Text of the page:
This is a sports-crazy town and without a chief’s hat or brown jersey you’re bound to feel pretty out of place.

That is, until you settle down in one of the city’s party houses, a.k.a. breweries. We love the Great Lakes Brewing Company (216/771-4404), where every dish is crafted around a local brew and the first Tuesday of every month you can try the Brewmaster’s Dinner, which pairs beers with seasonal foods prepared by the experts in the kitchen. You don’t have to come for the food; there’s live Irish music on weekends and a nice outdoor eco-friendly garden featuring a retractable roof.

A hot contender for the city’s favorite burger is Heck’s Café Ohio City (216/861-5464) housed in a 19th-century brick townhouse.

Near the West 25th Street RTA station in Ohio City, the Momocho Mod Mex (216/694-2122), formerly the Fulton Bar & Grill, now serves Mexican food, and has gotten great reviews since opening under new ownership.

Staying & Dining in Cleveland

The Flats district spans both banks of the Cuyahoga River, and the East side has the landmark Flat Iron Cafe (216/696-6968), an Irish pub that offers live music and great deals on drinks.  When the beloved Cleveland Indians are playing in town, they offer a free and fast shuttle to-and-from the stadium, so you can avoid the cost and hassle of the crowded parking lot.

Since Cleveland’s bicentennial in 1996, the New American City’s historic, Victorian-era Warehouse District has also become a major culinary and nightlife center; start your tour on West 6th Street.

If you are traveling with a budding foodie in tow, you will not want to miss the historic West Side Market in the Ohio City neighborhood, built in 1912.  Following the tradition of when ice was delivered nearly a century ago, the market is only open on Monday, Wednesday, Friday and Saturday.  Local delights include pierogi and grilled bratwurst, but with 180 booths, including dozens of ultra-fresh produce stands, no one will leave hungry.

Cleveland Heights has lots of family-friendly dining options, and is a fun place to explore, thanks to its welcoming granola-vibe.  A meal at inexpensive Tommy’s is sure to please the entire family.  Their milk shakes were voted the best by Rolling Stone magazine, adding to the coolness factor. Owner Tommy is the father of five, so he knows how to please fussy eaters.  The menu has a large section of vegan, veggie and gluten-free options, combined with all-American favorites like burgers and fries.  After dinner, head next door to Big Fun, a giant toy store that offers kitschy collectibles and memorabilia.  It’s the place to find that Welcome Back Kotter lunch box that you lost in the 3rd grade.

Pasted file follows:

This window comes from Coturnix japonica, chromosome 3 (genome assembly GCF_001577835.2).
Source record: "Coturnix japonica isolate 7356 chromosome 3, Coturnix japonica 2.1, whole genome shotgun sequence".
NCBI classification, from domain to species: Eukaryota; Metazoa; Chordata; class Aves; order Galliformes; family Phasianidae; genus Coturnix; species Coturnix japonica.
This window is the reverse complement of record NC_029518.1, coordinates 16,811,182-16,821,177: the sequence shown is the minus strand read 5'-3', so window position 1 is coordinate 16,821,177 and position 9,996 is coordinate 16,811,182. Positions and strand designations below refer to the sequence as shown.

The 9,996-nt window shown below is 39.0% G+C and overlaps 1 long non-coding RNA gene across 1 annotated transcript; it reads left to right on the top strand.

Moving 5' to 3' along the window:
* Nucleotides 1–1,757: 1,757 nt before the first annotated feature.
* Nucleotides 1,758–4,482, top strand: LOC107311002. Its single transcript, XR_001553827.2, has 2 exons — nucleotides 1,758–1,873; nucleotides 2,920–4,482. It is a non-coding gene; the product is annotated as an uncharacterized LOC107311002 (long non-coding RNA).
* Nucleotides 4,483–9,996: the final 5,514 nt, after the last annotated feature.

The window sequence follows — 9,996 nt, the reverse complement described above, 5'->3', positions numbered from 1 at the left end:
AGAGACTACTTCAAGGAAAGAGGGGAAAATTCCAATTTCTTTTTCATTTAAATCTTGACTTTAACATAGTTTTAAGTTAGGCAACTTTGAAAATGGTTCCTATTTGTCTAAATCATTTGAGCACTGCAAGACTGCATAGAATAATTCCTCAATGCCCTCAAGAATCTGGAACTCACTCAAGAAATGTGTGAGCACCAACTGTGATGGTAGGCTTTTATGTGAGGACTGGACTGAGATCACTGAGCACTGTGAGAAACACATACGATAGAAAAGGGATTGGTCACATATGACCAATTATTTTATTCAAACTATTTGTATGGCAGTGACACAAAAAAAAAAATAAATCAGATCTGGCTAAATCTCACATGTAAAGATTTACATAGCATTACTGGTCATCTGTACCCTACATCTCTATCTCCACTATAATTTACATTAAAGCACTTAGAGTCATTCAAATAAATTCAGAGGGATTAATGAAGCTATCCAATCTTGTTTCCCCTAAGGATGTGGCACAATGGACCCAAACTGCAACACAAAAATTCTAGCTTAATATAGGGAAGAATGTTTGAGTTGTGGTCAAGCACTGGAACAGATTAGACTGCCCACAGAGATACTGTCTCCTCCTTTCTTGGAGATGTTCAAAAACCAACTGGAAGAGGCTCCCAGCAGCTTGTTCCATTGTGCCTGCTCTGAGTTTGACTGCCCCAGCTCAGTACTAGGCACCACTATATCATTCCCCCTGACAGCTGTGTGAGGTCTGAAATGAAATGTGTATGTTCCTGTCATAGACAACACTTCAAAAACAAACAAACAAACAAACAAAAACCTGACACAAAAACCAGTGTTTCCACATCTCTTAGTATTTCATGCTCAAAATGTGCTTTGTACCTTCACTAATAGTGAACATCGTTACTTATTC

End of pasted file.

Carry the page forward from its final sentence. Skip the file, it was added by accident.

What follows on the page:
Cleveland & Regional Family-Friendly Hotels

For downtown hotels, The Flats is easily accessible by the RTA Waterfront Line, which runs near the central Hampton Inn DowntownHoliday Inn SelectGalleria at Erieview shopping mall or the Sheraton Hotel, to Old River Road and dozens of restaurants and cafes.

During our August visit, we stayed at the renovated Doubletree Hotel Cleveland South (216/447-1300), with large rooms, an indoor-outdoor pool and the rowdy Shula’s 2 sports bar, where we found a very good breakfast buffet (kids under 18 stay free.)

A stunning newcomer to the hotel scene is the Hyatt Regency Cleveland at the Arcade (216/575-1234), whose 293 rooms are fit around a fully-restored, ca.1890 Italian-style shopping arcade. The recently renovated Doubletree Hilton Cleveland Downtown-Lakeside is a stone’s throw from the Rock and Roll Hall of Fame, and is well-situated to reach many attractions on foot

Some families would prefer a bargain lodging outside the city. The plus about being farther from the action is being near a great themepark, and it’s about 40 minutes from downtown Cleveland to Aurora. Once a Six Flags park, Geauga Lake’s Wildwater Kingdom (330/562-8303) is finding its roots again. After its purchase by Ohio’s Cedar Point, the park maintains its fast array of thrilling water rides.

Sandusky is another good bet for families wanting to stay outside the urban center, but be in downtown in about 40 minutes. You will find lots of family-appropriate activities here, including the Maritime Museum of Sandusky, The Merry-Go-Round Museum, a frightening year round, live action haunted house, Ghostly Manor Thrill Center and Cedar Point Amusement Park, known as the roller coaster capital of the world.

Want to focus on urban pleasures more than theme parks? Ask the Positively Cleveland (800/321-1004) or Ohio Tourism for help. You’ll have to plan ahead to stay within walking distance of Cleveland’s major downtown attractions, because hotels near the stadiums are booked waaaay in advance by Ohio families coming to Cleveland to — guess what? — Party! But there are other nearby places where partying gets put on the back burner.

2 Replies to “Cleveland, Ohio Rocks The Weekend”

  • A very nice overview of the city with lots of great information (And thanks for mentioning the CVB, Positively Cleveland, as a resource for travelers.) I'd just add two points–for those who haven't been to Cleveland in years, there are some new downtown dining/nightlife districts in addition to the west bank of The Flats that include Gateway, East Fourth Street and the Warehouse District. And, in addition to nearby Geauga Lake, there is what has been repeatedly voted the greatest amusement park in the world–Cedar Point. Also, travelers looking for discounts might want to try the Cleveland Plus Pass, a multi-attraction discount ticket that gives admission to 10 major attractions at a savings of 30% or more.

  • anonymous

    Little Italy is a great spot for gelato and family-style Italian food. And the suburb of Westlake (about 15 minutes from Cleveland) has a huge pedestrian area and shopping village called Crocker Park with tons of shops, eateries, and kid-friendly stops.